Public Procurement for Innovation
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Public Procurement for Innovation

Edited by Charles Edquist, Nicholas S Vonortas, Jon M Zabala-Iturriagagoitia and Jakob Edler

This book focuses on Public Procurement for Innovation. Public Procurement for Innovation is a specific demand-side innovation policy instrument. It occurs when a public organization places an order for a new or improved product to fulfill certain needs that cannot be met at the moment of the order. The book provides evidence of the potential benefits to public and private actors from the selective use of this policy instrument and illustrates the requirements and constraints for its operationalization. The book intends to significantly improve the understanding of key determinants of effective public procurement aiming to promote innovative capabilities in the supplying sectors and beyond. It provides both case studies and conceptual contributions that help extend the frontier of our understanding in areas where there are still significant gaps.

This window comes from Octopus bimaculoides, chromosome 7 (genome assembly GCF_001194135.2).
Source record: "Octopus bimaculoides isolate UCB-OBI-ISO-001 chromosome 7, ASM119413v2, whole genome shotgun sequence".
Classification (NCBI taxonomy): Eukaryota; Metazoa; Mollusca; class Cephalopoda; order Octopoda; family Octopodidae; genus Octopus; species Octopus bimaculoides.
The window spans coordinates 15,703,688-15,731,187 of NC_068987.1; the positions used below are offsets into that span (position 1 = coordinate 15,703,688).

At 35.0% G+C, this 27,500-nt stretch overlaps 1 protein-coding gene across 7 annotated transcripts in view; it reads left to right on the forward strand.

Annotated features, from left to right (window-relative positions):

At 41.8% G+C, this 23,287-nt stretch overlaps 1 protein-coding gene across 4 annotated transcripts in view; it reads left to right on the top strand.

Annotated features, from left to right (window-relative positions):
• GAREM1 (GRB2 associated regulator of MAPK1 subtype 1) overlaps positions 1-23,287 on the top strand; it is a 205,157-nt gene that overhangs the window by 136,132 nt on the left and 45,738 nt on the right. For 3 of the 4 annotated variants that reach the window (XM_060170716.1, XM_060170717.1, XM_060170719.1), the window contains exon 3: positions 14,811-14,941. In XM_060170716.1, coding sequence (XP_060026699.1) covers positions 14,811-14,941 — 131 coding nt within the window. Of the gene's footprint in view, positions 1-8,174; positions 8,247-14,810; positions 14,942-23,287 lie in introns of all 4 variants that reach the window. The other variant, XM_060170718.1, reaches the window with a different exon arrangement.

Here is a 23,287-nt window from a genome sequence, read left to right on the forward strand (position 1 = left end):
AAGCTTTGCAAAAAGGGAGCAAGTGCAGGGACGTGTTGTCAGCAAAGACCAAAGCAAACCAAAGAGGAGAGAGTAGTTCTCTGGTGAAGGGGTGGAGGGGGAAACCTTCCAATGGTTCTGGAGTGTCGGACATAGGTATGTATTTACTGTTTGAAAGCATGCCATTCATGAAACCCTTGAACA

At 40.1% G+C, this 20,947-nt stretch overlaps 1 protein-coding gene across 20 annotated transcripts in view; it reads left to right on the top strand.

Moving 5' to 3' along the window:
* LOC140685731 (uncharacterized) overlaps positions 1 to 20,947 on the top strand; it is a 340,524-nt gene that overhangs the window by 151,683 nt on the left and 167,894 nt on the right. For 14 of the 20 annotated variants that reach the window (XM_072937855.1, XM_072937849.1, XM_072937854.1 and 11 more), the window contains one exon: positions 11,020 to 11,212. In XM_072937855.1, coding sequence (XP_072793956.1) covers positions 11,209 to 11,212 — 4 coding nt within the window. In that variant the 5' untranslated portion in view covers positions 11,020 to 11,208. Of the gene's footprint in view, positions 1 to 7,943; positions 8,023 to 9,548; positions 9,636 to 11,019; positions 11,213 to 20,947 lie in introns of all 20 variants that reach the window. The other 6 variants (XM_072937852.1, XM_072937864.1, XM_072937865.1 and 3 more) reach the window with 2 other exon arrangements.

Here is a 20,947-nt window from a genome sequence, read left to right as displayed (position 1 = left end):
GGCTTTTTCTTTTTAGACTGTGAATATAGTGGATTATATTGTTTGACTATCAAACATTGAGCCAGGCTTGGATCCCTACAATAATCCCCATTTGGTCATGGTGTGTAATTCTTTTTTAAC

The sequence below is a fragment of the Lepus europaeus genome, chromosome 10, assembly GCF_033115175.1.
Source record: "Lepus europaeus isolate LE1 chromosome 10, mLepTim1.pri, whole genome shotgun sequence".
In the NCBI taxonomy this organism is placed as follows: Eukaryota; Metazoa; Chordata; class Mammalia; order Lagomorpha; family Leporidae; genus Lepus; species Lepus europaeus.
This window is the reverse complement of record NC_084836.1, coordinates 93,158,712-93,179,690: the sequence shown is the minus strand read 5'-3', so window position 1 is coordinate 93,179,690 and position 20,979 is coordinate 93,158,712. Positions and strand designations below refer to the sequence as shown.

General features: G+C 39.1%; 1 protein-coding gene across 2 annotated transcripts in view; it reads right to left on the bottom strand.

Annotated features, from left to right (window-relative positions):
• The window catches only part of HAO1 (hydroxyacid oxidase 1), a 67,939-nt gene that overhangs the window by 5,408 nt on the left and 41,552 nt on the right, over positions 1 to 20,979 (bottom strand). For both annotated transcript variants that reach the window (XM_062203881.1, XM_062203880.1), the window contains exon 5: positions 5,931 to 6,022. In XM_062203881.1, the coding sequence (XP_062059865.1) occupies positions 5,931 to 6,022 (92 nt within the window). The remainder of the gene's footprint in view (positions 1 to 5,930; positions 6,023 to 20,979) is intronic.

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Chapter 7: Public procurement for innovation elements in the Chinese new energy vehicles program

Yanchao Li, Luke Georghiou and John Rigby


China began to use public procurement as an explicit instrument of innovation policy (that is, public procurement for innovation or PPI) in 2006 when the National Medium-and Long-Term Program for Science and Technology Development (2006–2020) (hereafter MLP (2006–2020)) was announced. During 2006–2009 the central government launched further policy measures to implement PPI (for a detailed account see Li, 2011). The main (intended) approach to implementation was through ‘innovation catalogues’. These were lists of innovative solutions, accredited by the Ministry of Science and Technology (MOST), contained within ‘PPI catalogues’. They were to be produced by the Ministry of Finance (MOF) to guide government procurers in buying innovative solutions (Li and Georghiou, 2014). A second instrument, ‘signalling catalogues’, that is, lists of technologies that are identified as being much needed in China by the central government, were recognized as a complementary instrument to better link demand and supply (ibid.). This catalogue approach can be regarded as being what Edler and Georghiou (2007) termed ‘general procurement’, that is, an organized, ‘routine’ PPI mechanism where innovation becomes an explicit criterion in the tendering process. The implementation of this approach in China has, however, come to a standstill, as a result of both domestic obstacles and international pressures.

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